Wednesday, July 3, 2013
What does it mean to be a Presbyterian church and a Main-line church?
Recently I had a group of people encourage me to put on our web site what it means to be Presbyterian and what it means to be a main-line church. I've developed the following first draft. I am very interested in responses. Please share your comments in the comments section of this blog, or on my Facebook page. Thanks!
Chain of Lakes is part of the Presbyterian Church (USA). What’s important to the leaders at Chain of Lakes is not that a person becomes Presbyterian. What’s most important is that a person can live out the Purpose Statement of the new congregation, in particular that a person becomes a disciple who impacts the world.
Chain of Lakes Church is not a congregation who puts people through a theological litmus test. The most important requirement for being part of the congregation is that a person professes Jesus as Lord and Savior. Every other theological belief is secondary to this primary profession of faith.
Many main-line churches have struggled because of issues that have polarized our world—issues such as homosexual ordination, homosexual marriage, and abortion. At Chain of Lakes people have different viewpoints on these issues. Our different viewpoints make us stronger as a congregation. What’s essential is that on any issue the people at our new church live out our Core Value of Healthy Disagreement. We understand this to mean that “when we disagree we will encourage discussion while valuing all opinions. We will speak truth in love, treat others respectfully with dignity, and seek to remain in community.”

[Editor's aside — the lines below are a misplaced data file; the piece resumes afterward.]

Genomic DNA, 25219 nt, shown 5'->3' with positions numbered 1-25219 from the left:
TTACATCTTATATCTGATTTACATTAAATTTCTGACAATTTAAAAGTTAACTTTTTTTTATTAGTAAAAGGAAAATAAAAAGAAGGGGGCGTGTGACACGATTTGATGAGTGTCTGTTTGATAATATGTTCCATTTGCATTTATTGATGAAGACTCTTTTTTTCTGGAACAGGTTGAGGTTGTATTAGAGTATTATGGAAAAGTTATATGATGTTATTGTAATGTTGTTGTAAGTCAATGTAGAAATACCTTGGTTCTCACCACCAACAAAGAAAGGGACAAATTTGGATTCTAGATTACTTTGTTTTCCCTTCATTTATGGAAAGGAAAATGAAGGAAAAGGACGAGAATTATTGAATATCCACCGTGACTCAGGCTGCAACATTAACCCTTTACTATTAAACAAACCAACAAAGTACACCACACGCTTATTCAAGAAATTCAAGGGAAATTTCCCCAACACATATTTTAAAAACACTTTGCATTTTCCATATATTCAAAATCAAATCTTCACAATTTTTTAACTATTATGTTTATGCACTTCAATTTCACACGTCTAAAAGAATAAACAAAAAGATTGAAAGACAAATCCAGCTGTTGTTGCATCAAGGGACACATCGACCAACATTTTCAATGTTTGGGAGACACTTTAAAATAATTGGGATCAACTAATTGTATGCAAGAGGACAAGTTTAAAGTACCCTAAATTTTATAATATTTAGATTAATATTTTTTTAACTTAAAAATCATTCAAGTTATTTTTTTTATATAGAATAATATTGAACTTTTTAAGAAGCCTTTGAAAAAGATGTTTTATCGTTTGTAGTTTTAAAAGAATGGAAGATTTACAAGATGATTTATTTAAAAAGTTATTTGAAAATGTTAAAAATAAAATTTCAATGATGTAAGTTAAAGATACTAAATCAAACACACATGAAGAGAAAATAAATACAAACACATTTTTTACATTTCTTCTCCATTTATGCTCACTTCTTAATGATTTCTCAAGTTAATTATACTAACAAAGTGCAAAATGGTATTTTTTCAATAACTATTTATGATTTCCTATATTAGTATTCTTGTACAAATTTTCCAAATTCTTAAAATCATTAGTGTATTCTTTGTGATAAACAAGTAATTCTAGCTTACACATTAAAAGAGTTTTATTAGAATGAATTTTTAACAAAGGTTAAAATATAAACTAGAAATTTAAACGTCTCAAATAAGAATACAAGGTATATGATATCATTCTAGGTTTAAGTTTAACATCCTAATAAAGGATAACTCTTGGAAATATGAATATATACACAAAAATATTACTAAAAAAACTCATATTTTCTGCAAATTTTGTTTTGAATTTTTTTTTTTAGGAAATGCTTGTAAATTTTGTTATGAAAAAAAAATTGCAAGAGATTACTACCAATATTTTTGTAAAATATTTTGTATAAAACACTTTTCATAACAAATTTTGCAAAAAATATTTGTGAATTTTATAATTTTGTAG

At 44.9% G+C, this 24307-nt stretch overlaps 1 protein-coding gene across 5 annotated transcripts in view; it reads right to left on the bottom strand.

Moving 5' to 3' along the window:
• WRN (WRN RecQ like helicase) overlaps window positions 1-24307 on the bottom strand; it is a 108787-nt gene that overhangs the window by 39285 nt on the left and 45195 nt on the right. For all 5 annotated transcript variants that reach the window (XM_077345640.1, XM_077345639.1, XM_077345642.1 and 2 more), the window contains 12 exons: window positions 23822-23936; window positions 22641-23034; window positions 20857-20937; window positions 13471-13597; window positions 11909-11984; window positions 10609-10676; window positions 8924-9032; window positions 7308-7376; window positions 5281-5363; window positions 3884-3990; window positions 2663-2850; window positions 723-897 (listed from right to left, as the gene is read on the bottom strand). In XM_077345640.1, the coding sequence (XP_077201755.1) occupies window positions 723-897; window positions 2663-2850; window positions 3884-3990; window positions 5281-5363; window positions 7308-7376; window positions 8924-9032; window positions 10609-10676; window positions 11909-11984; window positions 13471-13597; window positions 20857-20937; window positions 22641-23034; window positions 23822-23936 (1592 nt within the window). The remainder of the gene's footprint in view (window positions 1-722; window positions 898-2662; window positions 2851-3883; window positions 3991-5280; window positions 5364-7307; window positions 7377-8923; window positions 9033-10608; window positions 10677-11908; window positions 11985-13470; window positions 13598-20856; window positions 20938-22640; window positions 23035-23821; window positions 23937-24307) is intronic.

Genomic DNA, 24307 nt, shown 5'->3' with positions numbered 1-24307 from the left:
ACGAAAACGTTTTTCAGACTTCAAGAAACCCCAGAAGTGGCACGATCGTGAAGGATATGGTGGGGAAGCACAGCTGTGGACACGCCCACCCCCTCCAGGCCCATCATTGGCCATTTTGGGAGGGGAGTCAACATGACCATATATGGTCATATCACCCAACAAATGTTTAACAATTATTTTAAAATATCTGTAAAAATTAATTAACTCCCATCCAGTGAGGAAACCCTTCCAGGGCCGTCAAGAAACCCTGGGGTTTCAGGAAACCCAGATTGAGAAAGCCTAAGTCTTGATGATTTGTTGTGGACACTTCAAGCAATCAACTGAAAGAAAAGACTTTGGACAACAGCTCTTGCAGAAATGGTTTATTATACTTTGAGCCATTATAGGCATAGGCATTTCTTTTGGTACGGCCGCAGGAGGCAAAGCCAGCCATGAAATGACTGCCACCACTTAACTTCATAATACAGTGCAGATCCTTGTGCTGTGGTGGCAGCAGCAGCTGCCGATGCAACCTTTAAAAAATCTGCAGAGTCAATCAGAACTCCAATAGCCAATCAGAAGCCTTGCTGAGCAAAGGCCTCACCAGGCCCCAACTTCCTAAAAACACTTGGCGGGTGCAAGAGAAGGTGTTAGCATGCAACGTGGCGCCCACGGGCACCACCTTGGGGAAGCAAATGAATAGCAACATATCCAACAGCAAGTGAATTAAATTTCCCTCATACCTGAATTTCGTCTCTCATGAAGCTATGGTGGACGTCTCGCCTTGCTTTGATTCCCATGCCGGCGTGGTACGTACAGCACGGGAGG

Pastor Paul shared a sermon series about being Presbyterian in the fall of 2012. You can find these sermons at colpres.org. The dates of the sermon are October 14, 21, & 28, 2012.
As a Presbyterian congregation, Chain of Lakes is part of the main-line tradition. Other denomination in the main-line tradition are the United Methodist Church, the Evangelical Lutheran Church (ELCA), the Episcopal Church, the American Baptist Church, the United Church of Christ, and the Reformed Church in America. Though differences exist between these denominations they agree on the core traditions of personal faith combined with social witness.